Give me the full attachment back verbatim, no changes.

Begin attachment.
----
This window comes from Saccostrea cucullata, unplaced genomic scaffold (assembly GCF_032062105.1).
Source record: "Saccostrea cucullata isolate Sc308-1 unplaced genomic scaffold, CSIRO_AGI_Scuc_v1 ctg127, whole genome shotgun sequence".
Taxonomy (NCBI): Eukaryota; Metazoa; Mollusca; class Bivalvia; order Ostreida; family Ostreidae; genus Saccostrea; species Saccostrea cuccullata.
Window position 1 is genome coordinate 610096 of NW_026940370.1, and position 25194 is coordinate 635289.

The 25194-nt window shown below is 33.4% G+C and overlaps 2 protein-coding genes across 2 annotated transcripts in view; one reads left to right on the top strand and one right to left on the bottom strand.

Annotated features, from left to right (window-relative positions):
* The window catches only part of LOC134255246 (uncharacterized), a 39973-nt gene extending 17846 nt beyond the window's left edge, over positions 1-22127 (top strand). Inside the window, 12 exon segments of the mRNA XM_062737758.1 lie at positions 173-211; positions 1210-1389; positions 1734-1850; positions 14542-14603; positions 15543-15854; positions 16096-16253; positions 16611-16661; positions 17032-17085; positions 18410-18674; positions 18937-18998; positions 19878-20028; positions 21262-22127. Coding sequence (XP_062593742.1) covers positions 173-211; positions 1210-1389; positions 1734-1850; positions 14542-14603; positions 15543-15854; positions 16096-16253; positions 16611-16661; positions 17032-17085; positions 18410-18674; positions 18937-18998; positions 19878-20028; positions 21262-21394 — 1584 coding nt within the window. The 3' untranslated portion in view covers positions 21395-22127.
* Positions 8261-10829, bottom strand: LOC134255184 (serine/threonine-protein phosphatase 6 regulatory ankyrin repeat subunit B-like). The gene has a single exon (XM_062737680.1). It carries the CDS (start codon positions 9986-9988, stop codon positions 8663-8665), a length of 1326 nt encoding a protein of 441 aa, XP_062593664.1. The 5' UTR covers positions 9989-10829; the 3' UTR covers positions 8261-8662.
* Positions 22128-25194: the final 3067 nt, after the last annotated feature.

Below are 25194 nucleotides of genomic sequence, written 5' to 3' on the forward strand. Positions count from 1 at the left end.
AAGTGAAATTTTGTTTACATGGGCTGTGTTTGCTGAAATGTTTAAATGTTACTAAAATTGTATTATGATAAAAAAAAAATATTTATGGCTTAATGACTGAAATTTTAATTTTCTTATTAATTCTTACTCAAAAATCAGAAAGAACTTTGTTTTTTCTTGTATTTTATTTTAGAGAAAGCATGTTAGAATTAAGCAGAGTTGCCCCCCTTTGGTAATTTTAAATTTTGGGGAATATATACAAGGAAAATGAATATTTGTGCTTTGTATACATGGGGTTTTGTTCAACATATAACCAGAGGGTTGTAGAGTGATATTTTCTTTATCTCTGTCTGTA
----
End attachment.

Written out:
This window comes from Saccostrea cucullata, unplaced genomic scaffold (assembly GCF_032062105.1).
Source record: "Saccostrea cucullata isolate Sc308-1 unplaced genomic scaffold, CSIRO_AGI_Scuc_v1 ctg127, whole genome shotgun sequence".
Taxonomy (NCBI): Eukaryota; Metazoa; Mollusca; class Bivalvia; order Ostreida; family Ostreidae; genus Saccostrea; species Saccostrea cuccullata.
Window position 1 is genome coordinate 610096 of NW_026940370.1, and position 25194 is coordinate 635289.

The 25194-nt window shown below is 33.4% G+C and overlaps 2 protein-coding genes across 2 annotated transcripts in view; one reads left to right on the top strand and one right to left on the bottom strand.

Annotated features, from left to right (window-relative positions):
* The window catches only part of LOC134255246 (uncharacterized), a 39973-nt gene extending 17846 nt beyond the window's left edge, over positions 1-22127 (top strand). Inside the window, 12 exon segments of the mRNA XM_062737758.1 lie at positions 173-211; positions 1210-1389; positions 1734-1850; positions 14542-14603; positions 15543-15854; positions 16096-16253; positions 16611-16661; positions 17032-17085; positions 18410-18674; positions 18937-18998; positions 19878-20028; positions 21262-22127. Coding sequence (XP_062593742.1) covers positions 173-211; positions 1210-1389; positions 1734-1850; positions 14542-14603; positions 15543-15854; positions 16096-16253; positions 16611-16661; positions 17032-17085; positions 18410-18674; positions 18937-18998; positions 19878-20028; positions 21262-21394 — 1584 coding nt within the window. The 3' untranslated portion in view covers positions 21395-22127.
* Positions 8261-10829, bottom strand: LOC134255184 (serine/threonine-protein phosphatase 6 regulatory ankyrin repeat subunit B-like). The gene has a single exon (XM_062737680.1). It carries the CDS (start codon positions 9986-9988, stop codon positions 8663-8665), a length of 1326 nt encoding a protein of 441 aa, XP_062593664.1. The 5' UTR covers positions 9989-10829; the 3' UTR covers positions 8261-8662.
* Positions 22128-25194: the final 3067 nt, after the last annotated feature.

Below are 25194 nucleotides of genomic sequence, written 5' to 3' on the forward strand. Positions count from 1 at the left end.
AAGTGAAATTTTGTTTACATGGGCTGTGTTTGCTGAAATGTTTAAATGTTACTAAAATTGTATTATGATAAAAAAAAAATATTTATGGCTTAATGACTGAAATTTTAATTTTCTTATTAATTCTTACTCAAAAATCAGAAAGAACTTTGTTTTTTCTTGTATTTTATTTTAGAGAAAGCATGTTAGAATTAAGCAGAGTTGCCCCCCTTTGGTAATTTTAAATTTTGGGGAATATATACAAGGAAAATGAATATTTGTGCTTTGTATACATGGGGTTTTGTTCAACATATAACCAGAGGGTTGTAGAGTGATATTTTCTTTATCTCTGTCTGTA